Blue Jays continue to mount wins despite juggling pitching staff

Gil Kim, director of player development, spoke about so many Blue Jays making the Top 100 list of baseball prospects, and touched on a few specific players and how they’re progressing.

TORONTO – It was just five years ago that the Blue Jays’ starting rotation was a source of enviable stability.

The 2016 team used just seven starters all year and five of them – Marcus Stroman, J.A. Happ, Aaron Sanchez, Marco Estrada and R.A. Dickey – combined to start 152 games. It’s the kind of season managers and pitching coaches dream of in spring training.

Of course the current edition of the Blue Jays reminds us how rarely those plans come to fruition. With nine pitchers now on the injured list, the Blue Jays have already used 23 different arms, including 12 starters. But those depth contributors have produced time after time, and Saturday’s 4-0 win over the Phillies was another such example.

Anthony Kay pitched four scoreless innings at TD Ballpark, using an effective fastball that topped out at 96.2 m.p.h. while generating eight swinging strikes and 10 called strikes. But Kay was out of the game after 79 pitches and four innings, which means the Blue Jays’ rotation has still logged fewer innings than any American League team.

The Blue Jays hoped to get five innings from Kay, who was on a pitch count of about 80 after throwing 66 in his last start. Instead, they turned it over to the bullpen and Travis Bergen, A.J. Cole, Tyler Chatwood and Jordan Romano held the Phillies scoreless as the Blue Jays improved to 21-17 on the season.

“I wouldn’t call it stressful, because that’s just part of the job,” manager Charlie Montoyo said. “Yeah, you want your starters to go deeper. But after (Kay) we had it mapped out more or less and it worked out great.”

Whether it’s sustainable to ask so much of the bullpen is another question, but if nothing else the depth of the roster has improved to the point that the arms thrust into leverage roles have risen to the challenge more often than not.

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Next up on that list will be Nick Allgeyer, a left-handed long man whose contract was officially selected Saturday with David Phelps (lat strain) moving to the 60-day injured list in a corresponding move. And while he’s only two starts into his triple-A career, all eyes are already on another potential reinforcement whenever he starts: right-handed pitching prospect Alek Manoah.

Of course unexpectedly strong pitching only gets you so far if your offence doesn’t do its part, but even with an effective Aaron Nola on the mound, the Blue Jays managed enough. Vladimir Guerrero Jr. continued to hit like an elite offensive player with a 409-foot home run to right-centre field in the first inning.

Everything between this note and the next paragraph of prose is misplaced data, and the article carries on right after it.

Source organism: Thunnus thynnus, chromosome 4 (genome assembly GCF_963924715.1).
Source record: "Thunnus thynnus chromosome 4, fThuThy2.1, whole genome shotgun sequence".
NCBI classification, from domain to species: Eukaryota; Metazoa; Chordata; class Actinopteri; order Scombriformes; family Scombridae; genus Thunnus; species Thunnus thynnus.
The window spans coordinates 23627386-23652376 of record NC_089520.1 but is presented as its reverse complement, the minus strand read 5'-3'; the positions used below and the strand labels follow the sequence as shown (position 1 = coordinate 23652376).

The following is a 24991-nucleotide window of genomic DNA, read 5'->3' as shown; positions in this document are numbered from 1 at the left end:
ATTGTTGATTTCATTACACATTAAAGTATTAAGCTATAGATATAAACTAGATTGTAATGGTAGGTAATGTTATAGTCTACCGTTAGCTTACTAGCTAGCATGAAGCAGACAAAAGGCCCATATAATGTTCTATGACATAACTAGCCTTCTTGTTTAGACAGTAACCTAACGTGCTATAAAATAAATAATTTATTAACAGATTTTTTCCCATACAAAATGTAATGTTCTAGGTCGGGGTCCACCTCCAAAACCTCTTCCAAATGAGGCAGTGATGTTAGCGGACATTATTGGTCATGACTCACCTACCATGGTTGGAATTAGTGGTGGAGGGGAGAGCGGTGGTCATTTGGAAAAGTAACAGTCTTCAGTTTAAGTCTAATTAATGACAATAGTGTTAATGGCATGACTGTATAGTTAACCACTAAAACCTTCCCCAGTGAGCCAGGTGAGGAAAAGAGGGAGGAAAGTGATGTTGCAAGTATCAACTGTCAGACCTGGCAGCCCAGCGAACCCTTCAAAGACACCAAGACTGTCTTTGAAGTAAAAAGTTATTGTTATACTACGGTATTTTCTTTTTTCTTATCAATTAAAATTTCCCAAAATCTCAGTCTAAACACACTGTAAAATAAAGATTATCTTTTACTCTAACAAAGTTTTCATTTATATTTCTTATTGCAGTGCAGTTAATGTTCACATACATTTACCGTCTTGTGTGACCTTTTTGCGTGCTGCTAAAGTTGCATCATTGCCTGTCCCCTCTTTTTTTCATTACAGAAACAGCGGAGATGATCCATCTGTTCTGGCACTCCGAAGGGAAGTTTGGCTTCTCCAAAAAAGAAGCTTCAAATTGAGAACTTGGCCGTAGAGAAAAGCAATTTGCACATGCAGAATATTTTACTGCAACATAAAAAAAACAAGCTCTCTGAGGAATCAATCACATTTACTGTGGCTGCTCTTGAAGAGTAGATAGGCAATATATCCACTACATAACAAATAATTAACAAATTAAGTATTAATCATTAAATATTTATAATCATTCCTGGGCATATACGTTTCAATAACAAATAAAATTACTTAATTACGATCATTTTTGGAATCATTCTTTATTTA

“I never try to hit homers,” Guerrero Jr. said through interpreter Hector Lebron. “But I just try to put good contact on the ball and if it goes out, it goes out. So far it’s been good. Hopefully it continues.”

On the season, Guerrero Jr. now has 10 homers and a .308/.436/.579 slash line.

“Mentally it feels great,” Guerrero Jr. said. “But more than that, the way my teammates are playing right now, the way everybody’s playing and trusting each other.”

Case in point: Lourdes Gurriel Jr. had two hits for the second consecutive night, including an RBI double. And while Gurriel Jr.’s season OPS of .530 remains well below league average, his manager sees signs that better results are ahead.

“Hitting the ball to right field,” Montoyo said. “That means he’s hitting the ball to both sides and seeing the ball longer and deeper. That’s the only way you can get out of slumps and he’s been doing that.”

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Eventually, the return of George Springer will crowd the Blue Jays’ outfield and designated hitter mix further, but even though Springer is taking batting practice on the field and working through a running progression, there’s no clear timeline for him. In the meantime, there’s no reason not to play Gurriel Jr. most days and hope an extended hot streak is on the way.

“We all know he’s a good hitter, but he’s also a streaky hitter,” Montoyo said. “When he struggles he doesn’t really look good. He’s that guy where it looks worse than what it is, but when he gets it, he gets it and I know he’s getting it. I’ve got full confidence in him. He’s one of our best hitters.”

All told, it was another encouraging performance for the Blue Jays, who will wrap up the series Sunday with Robbie Ray on the mound against former teammate Chase Anderson. Considering how well Ray has pitched and the upcoming day off Monday, the Blue Jays would appear to be well-positioned for that game, but making such assumptions can be dangerous.

As Saturday’s game shows, there’s no plug-and-play mode for this team’s pitching staff. Partly, it’s a product of circumstances. Partly, it’s a reflection of how much the game has changed since 2016.

Regardless, Montoyo faces near-constant pressure to piece nine quality innings together every night. There’s stress inherent to that and it’s not much fun to watch those games if the pitchers aren’t good. But if they are? Then you can debate whether watching all those pitching changes is enjoyable, but tactically at least there’s something to be said for staying flexible inning to inning and game to game.

Six weeks into the season, it’s clear the Blue Jays have to do more mixing and matching than they would have hoped. At least it’s working well enough to ensure that when reinforcements do start to return, they’ll be joining a team that’s contending.


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